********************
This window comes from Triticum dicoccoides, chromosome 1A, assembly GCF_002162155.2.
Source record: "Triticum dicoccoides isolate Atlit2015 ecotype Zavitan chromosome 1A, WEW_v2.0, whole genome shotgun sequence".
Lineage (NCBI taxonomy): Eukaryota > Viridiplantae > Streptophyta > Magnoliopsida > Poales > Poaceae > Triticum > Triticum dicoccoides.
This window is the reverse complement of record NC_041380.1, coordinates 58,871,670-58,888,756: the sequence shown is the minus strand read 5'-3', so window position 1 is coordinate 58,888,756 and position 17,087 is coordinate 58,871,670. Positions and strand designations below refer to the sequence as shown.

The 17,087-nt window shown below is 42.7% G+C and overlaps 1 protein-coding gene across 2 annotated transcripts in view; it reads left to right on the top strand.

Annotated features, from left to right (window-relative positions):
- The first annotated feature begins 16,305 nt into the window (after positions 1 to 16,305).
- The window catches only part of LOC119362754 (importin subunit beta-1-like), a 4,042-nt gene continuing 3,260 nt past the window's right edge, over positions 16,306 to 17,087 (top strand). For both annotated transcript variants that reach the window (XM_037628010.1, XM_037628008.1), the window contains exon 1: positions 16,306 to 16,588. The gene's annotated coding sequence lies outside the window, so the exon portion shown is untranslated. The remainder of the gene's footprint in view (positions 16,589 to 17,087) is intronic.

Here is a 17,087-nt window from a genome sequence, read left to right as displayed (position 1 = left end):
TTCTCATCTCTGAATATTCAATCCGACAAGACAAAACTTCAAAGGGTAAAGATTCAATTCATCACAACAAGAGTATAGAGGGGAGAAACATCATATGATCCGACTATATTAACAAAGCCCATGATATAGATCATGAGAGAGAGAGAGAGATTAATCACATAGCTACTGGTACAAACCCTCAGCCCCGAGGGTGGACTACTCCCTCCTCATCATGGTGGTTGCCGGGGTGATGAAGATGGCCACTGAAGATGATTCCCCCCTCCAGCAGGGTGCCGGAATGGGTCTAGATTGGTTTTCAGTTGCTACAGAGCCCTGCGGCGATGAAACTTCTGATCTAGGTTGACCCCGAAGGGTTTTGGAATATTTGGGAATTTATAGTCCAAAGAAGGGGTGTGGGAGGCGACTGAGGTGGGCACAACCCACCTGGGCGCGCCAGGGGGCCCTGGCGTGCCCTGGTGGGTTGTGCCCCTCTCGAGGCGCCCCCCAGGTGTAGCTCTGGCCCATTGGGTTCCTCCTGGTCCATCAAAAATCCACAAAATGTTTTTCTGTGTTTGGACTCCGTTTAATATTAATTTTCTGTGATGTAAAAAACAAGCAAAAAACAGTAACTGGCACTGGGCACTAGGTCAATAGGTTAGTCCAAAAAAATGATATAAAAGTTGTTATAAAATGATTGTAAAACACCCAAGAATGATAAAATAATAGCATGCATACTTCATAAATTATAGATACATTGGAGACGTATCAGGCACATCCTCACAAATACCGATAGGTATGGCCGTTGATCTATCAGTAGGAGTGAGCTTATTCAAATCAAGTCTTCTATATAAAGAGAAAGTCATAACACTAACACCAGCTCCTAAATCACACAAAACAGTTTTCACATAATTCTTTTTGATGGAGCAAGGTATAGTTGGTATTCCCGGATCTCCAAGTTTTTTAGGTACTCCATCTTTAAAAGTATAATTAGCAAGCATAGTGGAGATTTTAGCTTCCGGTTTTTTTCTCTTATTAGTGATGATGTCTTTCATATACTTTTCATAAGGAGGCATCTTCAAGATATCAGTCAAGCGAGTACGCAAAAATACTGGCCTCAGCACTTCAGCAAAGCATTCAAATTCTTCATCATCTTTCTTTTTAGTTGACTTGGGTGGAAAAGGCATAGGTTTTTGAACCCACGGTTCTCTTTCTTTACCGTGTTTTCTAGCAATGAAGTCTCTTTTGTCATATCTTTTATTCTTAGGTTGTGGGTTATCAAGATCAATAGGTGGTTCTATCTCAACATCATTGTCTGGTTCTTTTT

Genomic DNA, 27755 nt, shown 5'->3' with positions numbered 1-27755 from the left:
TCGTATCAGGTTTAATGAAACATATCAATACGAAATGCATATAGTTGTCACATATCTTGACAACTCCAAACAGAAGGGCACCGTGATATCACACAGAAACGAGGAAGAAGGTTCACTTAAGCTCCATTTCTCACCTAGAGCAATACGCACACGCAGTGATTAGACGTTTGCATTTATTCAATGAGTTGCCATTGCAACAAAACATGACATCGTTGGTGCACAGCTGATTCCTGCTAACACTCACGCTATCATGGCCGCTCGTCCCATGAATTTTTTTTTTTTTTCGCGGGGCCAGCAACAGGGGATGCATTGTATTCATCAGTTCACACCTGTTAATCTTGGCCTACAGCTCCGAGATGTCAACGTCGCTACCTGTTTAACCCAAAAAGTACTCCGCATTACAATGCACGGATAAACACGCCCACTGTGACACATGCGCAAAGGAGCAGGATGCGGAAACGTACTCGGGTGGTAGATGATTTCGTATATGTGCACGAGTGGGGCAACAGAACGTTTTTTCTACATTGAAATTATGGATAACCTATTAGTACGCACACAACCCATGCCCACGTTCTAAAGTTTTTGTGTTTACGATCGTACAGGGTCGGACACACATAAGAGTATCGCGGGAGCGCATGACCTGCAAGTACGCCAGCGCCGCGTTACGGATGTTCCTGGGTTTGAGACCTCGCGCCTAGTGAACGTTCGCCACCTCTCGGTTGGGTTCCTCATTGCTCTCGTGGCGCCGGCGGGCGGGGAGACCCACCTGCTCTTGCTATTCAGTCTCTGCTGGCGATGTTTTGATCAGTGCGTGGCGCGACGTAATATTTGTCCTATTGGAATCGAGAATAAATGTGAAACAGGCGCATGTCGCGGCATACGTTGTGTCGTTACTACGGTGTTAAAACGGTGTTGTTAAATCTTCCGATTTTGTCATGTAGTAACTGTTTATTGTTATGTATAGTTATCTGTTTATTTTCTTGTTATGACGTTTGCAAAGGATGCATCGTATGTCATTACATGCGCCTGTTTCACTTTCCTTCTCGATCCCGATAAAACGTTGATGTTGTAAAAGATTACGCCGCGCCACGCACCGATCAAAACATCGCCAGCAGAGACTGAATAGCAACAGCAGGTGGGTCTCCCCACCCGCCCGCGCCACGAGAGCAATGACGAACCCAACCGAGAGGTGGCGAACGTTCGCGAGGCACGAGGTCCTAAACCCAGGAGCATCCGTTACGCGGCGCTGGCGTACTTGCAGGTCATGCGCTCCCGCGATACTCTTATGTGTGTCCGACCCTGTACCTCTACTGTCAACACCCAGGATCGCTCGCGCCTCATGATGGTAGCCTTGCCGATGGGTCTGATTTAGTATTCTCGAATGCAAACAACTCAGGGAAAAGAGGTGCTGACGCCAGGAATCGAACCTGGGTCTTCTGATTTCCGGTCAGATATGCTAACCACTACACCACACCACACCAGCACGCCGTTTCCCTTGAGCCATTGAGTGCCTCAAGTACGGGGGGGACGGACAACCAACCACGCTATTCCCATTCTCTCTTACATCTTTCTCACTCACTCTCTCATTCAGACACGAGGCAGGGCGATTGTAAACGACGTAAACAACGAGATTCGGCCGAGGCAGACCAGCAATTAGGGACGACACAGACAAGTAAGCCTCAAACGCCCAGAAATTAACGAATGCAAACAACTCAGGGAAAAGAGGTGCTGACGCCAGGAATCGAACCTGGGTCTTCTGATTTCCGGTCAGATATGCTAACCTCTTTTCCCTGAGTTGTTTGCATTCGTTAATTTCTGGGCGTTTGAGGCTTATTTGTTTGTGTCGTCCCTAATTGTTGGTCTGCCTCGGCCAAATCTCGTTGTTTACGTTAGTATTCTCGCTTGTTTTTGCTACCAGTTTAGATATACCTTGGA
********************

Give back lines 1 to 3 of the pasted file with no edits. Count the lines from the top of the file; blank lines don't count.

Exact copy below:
This window comes from Triticum dicoccoides, chromosome 1A, assembly GCF_002162155.2.
Source record: "Triticum dicoccoides isolate Atlit2015 ecotype Zavitan chromosome 1A, WEW_v2.0, whole genome shotgun sequence".
Lineage (NCBI taxonomy): Eukaryota > Viridiplantae > Streptophyta > Magnoliopsida > Poales > Poaceae > Triticum > Triticum dicoccoides.